Southeast Christian Church Behind Louisville Crisis Pregnancy Centers

Check this out, from Every Saturday Morning:

We have two CPCs, one next door and one within one block of the EMW Women’s Surgical Center. Both are called A Woman’s Choice (AWC) and they are operated under the same corporation. The corporation name is A Choice for Life, a corporation formed by Southeast Christian Church. AWC is a separate non-profit corporation affiliated with the church, but they share board members.”

(Emphasis mine.)

Don’t believe it? Check out the church’s website. The crisis pregnancy centers (they evidently have one in Shelby county, too.) are the top two on their list of “secondary community partners.”

For those of you who don’t know, Southeast Christian Church is the largest mega-church in the state of Kentucky. As of 2010, over 19,000 people are members of Southeast Christian Church.

I wonder how many of them know they support an organization of people who lie, sabotage women’s healthcare, and assault the people who support patients? (Not to mention break the law by blocking access to the women’s clinic.)

Regardless, I doubt many in the general community know–I certainly didn’t, not until the awesome people at Every Saturday Morning enlightened me. This is certainly something Louisvillians need to know. Knowledge is power–and we’ve got to do something.

This is absolutely disgusting. I cannot express how angry this makes me. I’ve long been disgusted by the way that mega-churches use their wealth (expensive facilities, luxuries for members, mind-blowing shit like a 200-acre country retreat…) but to wallow in luxury while also sending thugs to harass and assault women and the escorts? I wonder if one could ever come up with a better example of modern-day Pharisees than this.

Escorts at Louisville’s Abortion Clinic

Kentucky has only two clinics in the state that offer abortion services–one of them is in Louisville, the largest city in the state.

Unfortunately, this clinic is regularly a target of anti-choice protesters. By regularly, I mean all the time. The protesters harass, intimidate, shame, and attempt to deceive women by directing them to the TWO crisis pregnancy centers on the same street as the clinic. (CPCs are fake clinics set up by anti-choice organizations. Their goal is to prevent women from having abortions, by either convincing them not to, or by giving them false information about, well, everything.)

Because of this, a bunch of really great people volunteer to escort women from their cars to the clinic doors. They get up ridiculously early to make sure women have a buffer between themselves and the protesters, and to give them support every step along the way.

The escorts have a blog–they post stories, photos, and video of everything that goes down in front of the clinic. Check it out.

The bullshit they deal with is incredible–the verbal harassment, the pushing, hitting, tripping, physical intimidation, and sometimes, even worse.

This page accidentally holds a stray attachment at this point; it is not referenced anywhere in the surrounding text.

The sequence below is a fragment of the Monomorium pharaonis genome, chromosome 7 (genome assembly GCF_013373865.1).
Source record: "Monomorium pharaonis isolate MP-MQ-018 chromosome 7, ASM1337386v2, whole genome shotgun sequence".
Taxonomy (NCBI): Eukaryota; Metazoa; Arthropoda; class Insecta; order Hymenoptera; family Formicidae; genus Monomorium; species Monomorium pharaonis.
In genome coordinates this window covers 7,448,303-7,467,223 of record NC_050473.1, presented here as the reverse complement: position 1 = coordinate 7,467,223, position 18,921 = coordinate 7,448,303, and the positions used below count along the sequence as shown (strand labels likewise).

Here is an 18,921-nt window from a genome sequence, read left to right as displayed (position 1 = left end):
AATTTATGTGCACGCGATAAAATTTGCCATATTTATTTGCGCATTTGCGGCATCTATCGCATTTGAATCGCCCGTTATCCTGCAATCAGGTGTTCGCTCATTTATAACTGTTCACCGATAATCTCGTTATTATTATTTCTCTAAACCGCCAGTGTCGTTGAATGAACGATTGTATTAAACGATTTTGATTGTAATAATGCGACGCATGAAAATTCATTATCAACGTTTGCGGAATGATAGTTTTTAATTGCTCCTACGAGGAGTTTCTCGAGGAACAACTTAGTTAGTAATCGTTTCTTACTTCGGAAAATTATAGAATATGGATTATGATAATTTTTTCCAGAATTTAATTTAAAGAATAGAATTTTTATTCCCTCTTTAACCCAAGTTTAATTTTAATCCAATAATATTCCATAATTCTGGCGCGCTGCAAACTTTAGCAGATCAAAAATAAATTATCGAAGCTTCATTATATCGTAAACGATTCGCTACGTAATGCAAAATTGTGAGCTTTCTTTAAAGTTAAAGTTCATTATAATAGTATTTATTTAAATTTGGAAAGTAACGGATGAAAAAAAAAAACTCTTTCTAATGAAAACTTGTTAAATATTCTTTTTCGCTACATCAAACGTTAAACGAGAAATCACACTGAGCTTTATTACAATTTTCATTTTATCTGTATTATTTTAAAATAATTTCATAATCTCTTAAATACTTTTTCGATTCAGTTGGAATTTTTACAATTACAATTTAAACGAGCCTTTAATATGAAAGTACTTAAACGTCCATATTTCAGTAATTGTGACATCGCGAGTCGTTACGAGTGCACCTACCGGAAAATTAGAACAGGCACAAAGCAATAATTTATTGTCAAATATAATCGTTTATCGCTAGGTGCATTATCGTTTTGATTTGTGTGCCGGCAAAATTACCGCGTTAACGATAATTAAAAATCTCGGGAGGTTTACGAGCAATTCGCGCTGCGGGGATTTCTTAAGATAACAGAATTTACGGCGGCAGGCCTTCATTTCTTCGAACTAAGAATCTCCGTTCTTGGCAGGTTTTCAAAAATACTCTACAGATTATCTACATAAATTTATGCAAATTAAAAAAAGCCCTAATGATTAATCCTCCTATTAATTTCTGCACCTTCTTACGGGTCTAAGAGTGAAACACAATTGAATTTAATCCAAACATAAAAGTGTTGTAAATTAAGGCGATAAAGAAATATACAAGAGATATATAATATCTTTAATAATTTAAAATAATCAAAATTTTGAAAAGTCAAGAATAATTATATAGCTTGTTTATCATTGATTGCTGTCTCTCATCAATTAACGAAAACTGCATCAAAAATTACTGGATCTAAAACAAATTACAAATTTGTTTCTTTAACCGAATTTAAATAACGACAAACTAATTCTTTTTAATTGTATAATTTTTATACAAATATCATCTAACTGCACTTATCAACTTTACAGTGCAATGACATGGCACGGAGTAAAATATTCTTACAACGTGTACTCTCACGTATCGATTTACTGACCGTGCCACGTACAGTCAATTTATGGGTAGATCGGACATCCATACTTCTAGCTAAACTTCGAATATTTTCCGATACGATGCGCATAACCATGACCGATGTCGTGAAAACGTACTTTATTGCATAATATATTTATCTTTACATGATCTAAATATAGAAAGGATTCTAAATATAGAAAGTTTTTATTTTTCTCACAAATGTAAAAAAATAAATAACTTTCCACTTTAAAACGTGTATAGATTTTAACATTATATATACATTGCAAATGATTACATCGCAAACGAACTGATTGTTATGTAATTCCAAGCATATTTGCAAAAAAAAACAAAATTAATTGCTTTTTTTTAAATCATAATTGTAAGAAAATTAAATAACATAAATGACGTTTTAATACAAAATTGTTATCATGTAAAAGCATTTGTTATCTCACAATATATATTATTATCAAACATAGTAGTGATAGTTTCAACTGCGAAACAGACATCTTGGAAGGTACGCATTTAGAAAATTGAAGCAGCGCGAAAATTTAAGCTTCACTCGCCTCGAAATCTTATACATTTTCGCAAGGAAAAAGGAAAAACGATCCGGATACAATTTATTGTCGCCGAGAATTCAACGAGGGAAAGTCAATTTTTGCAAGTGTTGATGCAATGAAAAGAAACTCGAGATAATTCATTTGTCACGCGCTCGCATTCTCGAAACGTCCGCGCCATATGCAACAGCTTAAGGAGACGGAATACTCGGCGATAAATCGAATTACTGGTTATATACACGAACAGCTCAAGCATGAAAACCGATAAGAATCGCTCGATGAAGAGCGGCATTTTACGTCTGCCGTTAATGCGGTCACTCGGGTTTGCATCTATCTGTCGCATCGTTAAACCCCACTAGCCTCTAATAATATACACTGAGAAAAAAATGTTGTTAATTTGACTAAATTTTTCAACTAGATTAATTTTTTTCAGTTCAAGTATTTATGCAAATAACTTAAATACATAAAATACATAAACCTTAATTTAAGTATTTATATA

I’ve got to warn you, though: it will piss you off.

It pissed me off.

I can’t but admire the escorts–for doing what they do.

I’ve wanted to volunteer myself–but getting up so early, after working so late in the night, is out of the question.

I wonder, too, if I’d be able to keep my temper in check. I wonder if I’d be able to refrain from pushing back, hitting back, or kicking out the kneecap of the person that tripped me. As my regular readers know, I’m big on self-defense.

But then again, I read stories like this from the escorts, and I want nothing more than to go down there and help. I want to escort. I want to write and write and write. I want to write here, and on Pulse of the City. I want to write to the mayor, the chief of police, and anyone else and demand they post officers at the clinic to protect patients and escorts. I want to post endlessly on my facebook page, ranting and educating, and encouraging people to take action.

It’s so easy to hear stories and think, “wow, that’s completely fucked up” and perhaps write a ranty comment, and then go on with your day. Until I found the Louisville escort’s blog, I was like that, too. Reading their stories, talking to people I know that go down there, and seeing the photos and video of anti-choice protesters doing this in my city, to my people, made it so very real to me.

Oh, and by the way? What these protesters are doing is illegal. Obstructing access, intimidation, threats, violence, in order to keep women from obtaining reproductive services–illegal. Did I say it was illegal? It’s illegal.

But they do it anyway.

Not only are the escorts doing important work by escorting women, but they’re also exposing to the world what exactly happens in front of America’s reproductive clinics. Support and honor them by reading their accounts, viewing their photos, and watching their videos.

Take Medication, Or Else.

Last night I discovered a woman of my acquaintance had been arrested under a mental inquest warrant–someone close to her (we know who it is, but to preserve this woman’s privacy, I’m concealing certain details to prevent her from being identified from this post) had gone to the police and claimed she had a mental disorder and was not taking medication for it.